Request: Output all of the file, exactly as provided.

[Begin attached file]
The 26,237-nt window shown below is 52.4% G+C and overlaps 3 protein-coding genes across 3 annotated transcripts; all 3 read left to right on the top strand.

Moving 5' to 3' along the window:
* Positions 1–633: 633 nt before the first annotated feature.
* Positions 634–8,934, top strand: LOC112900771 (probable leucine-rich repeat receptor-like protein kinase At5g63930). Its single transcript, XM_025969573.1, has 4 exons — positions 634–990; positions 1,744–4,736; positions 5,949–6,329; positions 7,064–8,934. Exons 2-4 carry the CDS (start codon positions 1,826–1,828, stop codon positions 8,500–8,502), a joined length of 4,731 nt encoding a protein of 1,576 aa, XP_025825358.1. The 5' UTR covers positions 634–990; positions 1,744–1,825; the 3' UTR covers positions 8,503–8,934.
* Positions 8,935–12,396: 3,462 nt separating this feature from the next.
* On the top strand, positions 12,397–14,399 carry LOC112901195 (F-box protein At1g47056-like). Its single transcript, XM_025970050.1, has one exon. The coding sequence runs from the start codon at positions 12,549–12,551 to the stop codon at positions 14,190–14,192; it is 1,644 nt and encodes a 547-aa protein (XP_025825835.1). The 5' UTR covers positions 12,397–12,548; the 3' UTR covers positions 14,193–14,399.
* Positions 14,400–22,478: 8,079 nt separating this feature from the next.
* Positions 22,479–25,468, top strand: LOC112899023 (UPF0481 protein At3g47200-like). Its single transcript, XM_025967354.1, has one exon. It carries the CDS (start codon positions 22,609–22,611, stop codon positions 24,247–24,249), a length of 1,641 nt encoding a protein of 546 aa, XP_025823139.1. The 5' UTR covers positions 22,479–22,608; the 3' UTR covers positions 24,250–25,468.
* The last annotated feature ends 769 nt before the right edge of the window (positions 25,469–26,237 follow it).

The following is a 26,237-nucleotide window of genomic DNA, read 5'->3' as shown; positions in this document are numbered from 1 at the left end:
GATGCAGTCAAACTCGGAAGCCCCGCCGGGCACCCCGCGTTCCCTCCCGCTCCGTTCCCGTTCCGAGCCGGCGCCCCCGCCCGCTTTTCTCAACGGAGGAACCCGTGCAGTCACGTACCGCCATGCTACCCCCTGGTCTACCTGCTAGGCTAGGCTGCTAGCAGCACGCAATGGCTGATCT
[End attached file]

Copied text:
The 26,237-nt window shown below is 52.4% G+C and overlaps 3 protein-coding genes across 3 annotated transcripts; all 3 read left to right on the top strand.

Moving 5' to 3' along the window:
* Positions 1–633: 633 nt before the first annotated feature.
* Positions 634–8,934, top strand: LOC112900771 (probable leucine-rich repeat receptor-like protein kinase At5g63930). Its single transcript, XM_025969573.1, has 4 exons — positions 634–990; positions 1,744–4,736; positions 5,949–6,329; positions 7,064–8,934. Exons 2-4 carry the CDS (start codon positions 1,826–1,828, stop codon positions 8,500–8,502), a joined length of 4,731 nt encoding a protein of 1,576 aa, XP_025825358.1. The 5' UTR covers positions 634–990; positions 1,744–1,825; the 3' UTR covers positions 8,503–8,934.
* Positions 8,935–12,396: 3,462 nt separating this feature from the next.
* On the top strand, positions 12,397–14,399 carry LOC112901195 (F-box protein At1g47056-like). Its single transcript, XM_025970050.1, has one exon. The coding sequence runs from the start codon at positions 12,549–12,551 to the stop codon at positions 14,190–14,192; it is 1,644 nt and encodes a 547-aa protein (XP_025825835.1). The 5' UTR covers positions 12,397–12,548; the 3' UTR covers positions 14,193–14,399.
* Positions 14,400–22,478: 8,079 nt separating this feature from the next.
* Positions 22,479–25,468, top strand: LOC112899023 (UPF0481 protein At3g47200-like). Its single transcript, XM_025967354.1, has one exon. It carries the CDS (start codon positions 22,609–22,611, stop codon positions 24,247–24,249), a length of 1,641 nt encoding a protein of 546 aa, XP_025823139.1. The 5' UTR covers positions 22,479–22,608; the 3' UTR covers positions 24,250–25,468.
* The last annotated feature ends 769 nt before the right edge of the window (positions 25,469–26,237 follow it).

The following is a 26,237-nucleotide window of genomic DNA, read 5'->3' as shown; positions in this document are numbered from 1 at the left end:
GATGCAGTCAAACTCGGAAGCCCCGCCGGGCACCCCGCGTTCCCTCCCGCTCCGTTCCCGTTCCGAGCCGGCGCCCCCGCCCGCTTTTCTCAACGGAGGAACCCGTGCAGTCACGTACCGCCATGCTACCCCCTGGTCTACCTGCTAGGCTAGGCTGCTAGCAGCACGCAATGGCTGATCT